For several years I have enjoyed the services of a very professional certified public accountant who knows the U.S. Internal Revenue Code and understands its intricacies and pitfalls. As a self-employed attorney and writer with a “subchapter S” corporation, I pre-pay estimated income taxes to the IRS every three months, hoping when the year ends I won’t owe more.
When my CPA, Steve, and I talked about last quarter 2014 taxes, he suggested I should pay immediately what I consider a large amount for the lowest tax bite, rather than waiting until April 15.
As a single filer, if I earned over $400,000 (which I don’t) I would pay close to the 39.6% maximum U.S. income tax rate. As it is, after deductions I pay more than 25% of all that I earn to the U.S. government to squander as it and Congress sees fit.
The pending tax dent to my wallet got me thinking about taxes, deficit spending, and the very real costs the U.S. Congress imposes on individual Americans.
U.S. Debt Affects Families in More Ways Than You Expect
Let’s start with the ominous numbers.
Out of a total U.S. population of 320 million, only 117 million pay income taxes. Well over 50% escape income taxes through a number of what those of us might call “loopholes.”
The current U.S. national debt exceeds $18 trillion. That figures out to $56,583 owed by each U.S. citizen, but a much larger $154,000 is owed by each taxpayer.
While those numbers are impressive and depressing, they seem far removed from our everyday lives — until you break down individual actions taken by the Congress and what they cost for each American household in increased tax burdens.
Take for example what happened in Washington when you were busy preparing for Christmas.
In a last-minute deal between President Obama and Senate and House Republican leaders, Congress passed a massive 1,603-page “CROmnibus” funding bill for the fiscal year (2 1/2 months late). Through a mix of unwarranted exemptions, sham offsets and hidden spending, that bill forces another $315 in debt onto each U.S. household. Then as a stocking stuffer for businesses, policymakers reinstated a number of expired tax breaks, costing each and every household another $440.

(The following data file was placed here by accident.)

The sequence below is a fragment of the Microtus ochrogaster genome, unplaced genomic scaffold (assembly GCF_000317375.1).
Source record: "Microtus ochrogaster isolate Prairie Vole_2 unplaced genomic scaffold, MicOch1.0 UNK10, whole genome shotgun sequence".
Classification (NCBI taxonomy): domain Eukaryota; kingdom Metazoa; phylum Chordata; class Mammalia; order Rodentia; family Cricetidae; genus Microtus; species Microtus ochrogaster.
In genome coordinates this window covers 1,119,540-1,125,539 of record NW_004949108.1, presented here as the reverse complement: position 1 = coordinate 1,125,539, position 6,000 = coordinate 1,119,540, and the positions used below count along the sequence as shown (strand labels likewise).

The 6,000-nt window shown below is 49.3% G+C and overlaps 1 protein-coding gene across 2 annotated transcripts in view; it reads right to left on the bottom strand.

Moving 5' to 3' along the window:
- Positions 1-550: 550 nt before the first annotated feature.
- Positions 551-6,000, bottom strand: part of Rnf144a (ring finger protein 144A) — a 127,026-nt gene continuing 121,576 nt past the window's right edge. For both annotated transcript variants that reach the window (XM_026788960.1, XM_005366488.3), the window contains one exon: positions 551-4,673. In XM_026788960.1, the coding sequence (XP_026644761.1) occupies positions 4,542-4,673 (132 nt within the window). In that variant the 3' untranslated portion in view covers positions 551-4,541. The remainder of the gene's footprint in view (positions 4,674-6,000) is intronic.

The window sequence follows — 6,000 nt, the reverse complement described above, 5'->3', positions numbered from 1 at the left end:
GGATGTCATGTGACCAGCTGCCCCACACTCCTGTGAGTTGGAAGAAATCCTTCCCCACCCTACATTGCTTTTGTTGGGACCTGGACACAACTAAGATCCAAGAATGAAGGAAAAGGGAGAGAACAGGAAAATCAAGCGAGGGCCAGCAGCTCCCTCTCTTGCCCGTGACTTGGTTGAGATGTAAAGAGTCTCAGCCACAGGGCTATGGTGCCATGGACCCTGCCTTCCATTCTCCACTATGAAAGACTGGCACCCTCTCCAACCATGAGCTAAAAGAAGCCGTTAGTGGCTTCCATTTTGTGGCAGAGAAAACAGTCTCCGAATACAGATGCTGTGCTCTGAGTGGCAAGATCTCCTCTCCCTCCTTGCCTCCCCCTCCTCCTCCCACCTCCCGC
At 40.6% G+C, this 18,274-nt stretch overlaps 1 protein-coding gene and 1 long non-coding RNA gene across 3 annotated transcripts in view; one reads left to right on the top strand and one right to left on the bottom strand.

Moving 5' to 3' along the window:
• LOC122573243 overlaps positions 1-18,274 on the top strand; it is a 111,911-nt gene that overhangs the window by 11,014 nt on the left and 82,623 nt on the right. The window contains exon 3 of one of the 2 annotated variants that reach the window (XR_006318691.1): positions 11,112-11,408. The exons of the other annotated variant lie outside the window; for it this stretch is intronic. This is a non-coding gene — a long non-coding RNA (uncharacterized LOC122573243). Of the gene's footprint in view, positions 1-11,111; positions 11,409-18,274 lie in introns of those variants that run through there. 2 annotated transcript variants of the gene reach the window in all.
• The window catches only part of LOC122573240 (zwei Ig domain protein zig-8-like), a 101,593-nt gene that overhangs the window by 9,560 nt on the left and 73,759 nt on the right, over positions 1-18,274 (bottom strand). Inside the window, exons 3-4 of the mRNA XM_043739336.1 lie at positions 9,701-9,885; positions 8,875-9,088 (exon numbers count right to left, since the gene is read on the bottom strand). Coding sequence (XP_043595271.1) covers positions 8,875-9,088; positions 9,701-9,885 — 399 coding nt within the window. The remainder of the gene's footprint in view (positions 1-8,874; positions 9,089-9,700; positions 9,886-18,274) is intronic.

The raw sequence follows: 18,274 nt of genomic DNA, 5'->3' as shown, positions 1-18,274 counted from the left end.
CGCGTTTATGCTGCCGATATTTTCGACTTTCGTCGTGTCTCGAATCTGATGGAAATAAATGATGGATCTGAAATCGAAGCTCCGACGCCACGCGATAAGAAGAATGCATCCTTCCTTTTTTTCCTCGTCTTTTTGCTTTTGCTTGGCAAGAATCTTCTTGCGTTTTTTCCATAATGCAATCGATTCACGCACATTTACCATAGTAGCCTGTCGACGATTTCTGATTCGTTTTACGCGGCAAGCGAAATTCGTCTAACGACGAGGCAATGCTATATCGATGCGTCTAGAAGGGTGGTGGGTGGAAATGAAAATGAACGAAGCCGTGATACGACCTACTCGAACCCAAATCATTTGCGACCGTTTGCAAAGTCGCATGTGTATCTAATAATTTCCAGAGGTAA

In a revealing article, Maya MacGuineas, president of the Committee for a Responsible Federal Budget, lays bare exactly what each American household recently has been forced to pay by Capitol Hill politicians — for highways (+$60), expanded veterans care (+$100), Medicare doctors’ fees (+$50) and emergency funds to fight ISIS in the mid-east and Ebola (+$105).
As Ms. MacGuineas says: “While billions and trillions are hard numbers to grasp, American families should not be duped into thinking that the massive run-up in the debt won’t ultimately affect their own bottom line.”
You can bet that with this ocean of debt and deficits, Congress will be looking for more revenue to keep government afloat. Taxpayers are the logical source for more ready bailout cash.
Get Your Retirement Away From Uncle Sam
There has been much scary talk about a one-time confiscatory wealth tax as suggested by the International Monetary Fund (IMF). In its most shocking and brutal form, in 2013 bank account holders in Cyprus awoke to find an overnight wealth tax had cut their funds drastically.
Nothing so dramatic is likely to occur in the U.S. while the Republicans control the Congress, but the 2016 elections could change that.
The temptation for big spenders is enormous. There is an estimated $15 trillion stored in private retirement plans in the United States — $4 trillion in IRAs alone. This constitutes 35% of all private assets in America.
Ever since Obama became president there has been constant chatter by Democrats about government “guarantees” (read “confiscation”) of private pensions and retirement plans. One scheme is to force everyone to convert retirement cash into U.S. Treasury bonds. We’ve already seen hits of this with the introduction of “MyRa” in Obama’s State of the Union address in 2015.
What can you do in 2015 to defend against such madness?
As a possible defense against tax confiscation a growing number of Americans already have moved their retirement plans offshore. They recognize that placing some retirement money overseas eases worries about the eventual decline of the U.S. dollar. This diversifies their cash into stronger currencies and more sound economies. Offshore IRAs can also purchase and hold Swiss annuities and life insurance — neither option is subject to attack or repatriation under Swiss law. And an offshore IRA can invest in unreportable precious metals or real estate that is difficult for the U.S. government to reach.
The Sovereign Society can recommend reliable, SEC-registered offshore advisors and investment managers, as well as U.S. attorneys, all of whom handle the creation or conversion of U.S. retirement accounts. We will be pleased to provide these contacts upon request.
Yours for liberty,
Bob Bauman JD
Chairman, Freedom Alliance